Anthony Howard, 76, one of Britain's most prominent and respected political commentators and the editor of the New Statesman in one of its most brilliant periods, died Dec. 19 in London. He lived in London and Ludlow, Shropshire.

The cause was an aneurysm, his wife, Carol, said.

Mr. Howard, an editor, columnist, and television pundit known for his incisive analyses of British politics, wrote two highly regarded political biographies: RAB: The Life of R.A. Butler (1987) and Crossman: The Pursuit of Power (1990). The first, authorized by Lord Butler, who died in 1982, offered a compelling portrait of the moderate Conservative politician sometimes called the best prime minister Britain never had.

Mr. Howard's taste for the personal drama and subtle machinations of power politics added zest to his second biography, of Richard Crossman, a cabinet minister under Harold Wilson and the author of the celebrated Diaries of a Cabinet Minister, which Mr. Howard condensed from three volumes to one in The Crossman Diaries (1979).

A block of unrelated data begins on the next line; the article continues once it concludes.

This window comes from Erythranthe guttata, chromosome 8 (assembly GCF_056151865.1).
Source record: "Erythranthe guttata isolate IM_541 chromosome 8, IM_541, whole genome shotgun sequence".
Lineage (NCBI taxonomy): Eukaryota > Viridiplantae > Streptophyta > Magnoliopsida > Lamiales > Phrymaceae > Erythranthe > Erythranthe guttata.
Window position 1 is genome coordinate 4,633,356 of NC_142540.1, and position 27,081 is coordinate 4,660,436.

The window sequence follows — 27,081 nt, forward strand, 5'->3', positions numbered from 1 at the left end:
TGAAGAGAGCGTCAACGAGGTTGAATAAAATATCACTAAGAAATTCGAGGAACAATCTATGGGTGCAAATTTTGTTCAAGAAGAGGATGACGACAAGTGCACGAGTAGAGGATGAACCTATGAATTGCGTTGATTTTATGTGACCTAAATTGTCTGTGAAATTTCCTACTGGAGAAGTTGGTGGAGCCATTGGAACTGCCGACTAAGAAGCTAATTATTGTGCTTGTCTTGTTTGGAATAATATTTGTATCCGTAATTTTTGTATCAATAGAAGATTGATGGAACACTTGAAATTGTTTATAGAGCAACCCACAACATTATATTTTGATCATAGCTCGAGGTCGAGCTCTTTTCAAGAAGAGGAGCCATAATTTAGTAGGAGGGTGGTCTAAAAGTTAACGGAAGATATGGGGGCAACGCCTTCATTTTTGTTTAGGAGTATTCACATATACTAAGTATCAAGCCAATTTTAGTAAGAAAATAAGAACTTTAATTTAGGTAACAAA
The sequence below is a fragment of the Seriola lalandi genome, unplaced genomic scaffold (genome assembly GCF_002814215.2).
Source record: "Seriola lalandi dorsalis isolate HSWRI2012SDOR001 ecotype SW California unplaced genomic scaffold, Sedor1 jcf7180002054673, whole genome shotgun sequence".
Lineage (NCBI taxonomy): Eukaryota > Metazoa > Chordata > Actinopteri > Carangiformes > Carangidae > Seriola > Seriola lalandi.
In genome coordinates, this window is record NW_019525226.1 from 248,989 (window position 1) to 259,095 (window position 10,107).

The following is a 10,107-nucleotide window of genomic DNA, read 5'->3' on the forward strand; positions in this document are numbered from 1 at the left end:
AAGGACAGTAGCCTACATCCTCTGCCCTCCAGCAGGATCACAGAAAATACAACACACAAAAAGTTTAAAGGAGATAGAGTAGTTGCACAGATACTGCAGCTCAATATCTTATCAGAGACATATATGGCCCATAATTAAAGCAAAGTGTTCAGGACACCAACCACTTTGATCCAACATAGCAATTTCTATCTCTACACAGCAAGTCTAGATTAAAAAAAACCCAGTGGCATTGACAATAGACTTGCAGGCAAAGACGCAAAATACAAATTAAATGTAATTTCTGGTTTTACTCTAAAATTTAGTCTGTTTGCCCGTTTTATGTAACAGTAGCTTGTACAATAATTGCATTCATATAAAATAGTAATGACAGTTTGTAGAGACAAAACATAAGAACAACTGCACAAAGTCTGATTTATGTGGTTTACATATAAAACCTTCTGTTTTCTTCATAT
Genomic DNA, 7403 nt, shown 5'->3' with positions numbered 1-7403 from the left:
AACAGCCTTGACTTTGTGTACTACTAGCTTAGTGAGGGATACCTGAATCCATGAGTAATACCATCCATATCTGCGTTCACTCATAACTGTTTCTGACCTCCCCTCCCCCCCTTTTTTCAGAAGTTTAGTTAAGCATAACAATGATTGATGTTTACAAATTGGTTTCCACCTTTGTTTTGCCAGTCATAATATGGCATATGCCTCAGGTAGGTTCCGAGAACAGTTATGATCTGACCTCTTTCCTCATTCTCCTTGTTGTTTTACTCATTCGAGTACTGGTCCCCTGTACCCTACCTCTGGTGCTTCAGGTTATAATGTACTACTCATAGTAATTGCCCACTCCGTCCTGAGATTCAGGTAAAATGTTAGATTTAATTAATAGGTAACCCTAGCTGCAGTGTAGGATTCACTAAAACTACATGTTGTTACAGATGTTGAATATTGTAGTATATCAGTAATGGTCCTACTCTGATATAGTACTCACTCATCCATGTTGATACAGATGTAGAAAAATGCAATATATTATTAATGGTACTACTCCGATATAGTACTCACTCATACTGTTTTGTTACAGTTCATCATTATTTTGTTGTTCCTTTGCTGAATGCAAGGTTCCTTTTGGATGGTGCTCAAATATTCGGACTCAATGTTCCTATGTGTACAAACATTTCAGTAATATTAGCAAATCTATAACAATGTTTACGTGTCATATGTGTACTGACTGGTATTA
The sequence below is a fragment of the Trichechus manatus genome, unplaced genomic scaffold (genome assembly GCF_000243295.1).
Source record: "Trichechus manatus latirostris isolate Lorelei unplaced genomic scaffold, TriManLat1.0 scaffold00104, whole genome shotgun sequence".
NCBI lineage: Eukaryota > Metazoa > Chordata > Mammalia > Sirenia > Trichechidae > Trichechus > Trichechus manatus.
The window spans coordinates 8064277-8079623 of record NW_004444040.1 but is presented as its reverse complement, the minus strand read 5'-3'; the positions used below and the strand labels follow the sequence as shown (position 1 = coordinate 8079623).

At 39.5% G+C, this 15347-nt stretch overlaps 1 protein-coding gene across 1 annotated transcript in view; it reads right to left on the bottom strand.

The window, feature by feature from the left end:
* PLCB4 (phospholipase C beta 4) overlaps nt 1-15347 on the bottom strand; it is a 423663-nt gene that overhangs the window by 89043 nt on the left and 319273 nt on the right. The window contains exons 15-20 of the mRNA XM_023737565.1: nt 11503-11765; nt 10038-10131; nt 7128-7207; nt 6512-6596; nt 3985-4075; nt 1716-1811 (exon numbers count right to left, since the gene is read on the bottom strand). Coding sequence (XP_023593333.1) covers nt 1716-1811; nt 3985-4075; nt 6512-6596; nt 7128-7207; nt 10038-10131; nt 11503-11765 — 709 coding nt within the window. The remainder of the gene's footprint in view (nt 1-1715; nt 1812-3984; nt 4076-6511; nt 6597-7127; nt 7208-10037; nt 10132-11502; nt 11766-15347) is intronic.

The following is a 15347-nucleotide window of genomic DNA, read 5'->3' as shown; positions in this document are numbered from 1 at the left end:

After taking over the editorship of the New Statesman from Crossman in 1972, Mr. Howard embarked on a remarkable six-year run in which he made it his mission to sign up young writers capable of bringing wit and style to a weekly magazine known for dreary earnestness. His talent search yielded, among others, Christopher Hitchens, Martin Amis, Julian Barnes, Tina Brown, and James Fenton.

He later became the obituaries editor of the Times of London, a job he had long wished for as his final destination.

"Those of us who knew him understood why," the former Labor politician Roy Hattersley wrote in the New Statesman. "Accuracy, a passion that often took the form of punctuating book reviews with the correction of minor errors, was essential. Good - plain rather than ostentatious - writing fitted the task exactly. The end result was a personalized form of contemporary history that allowed Howard to indulge his interest in obscure bishops and equally obscure politicians. Above all else, the quality of the result was determined by its integrity."

- N.Y. Times News Service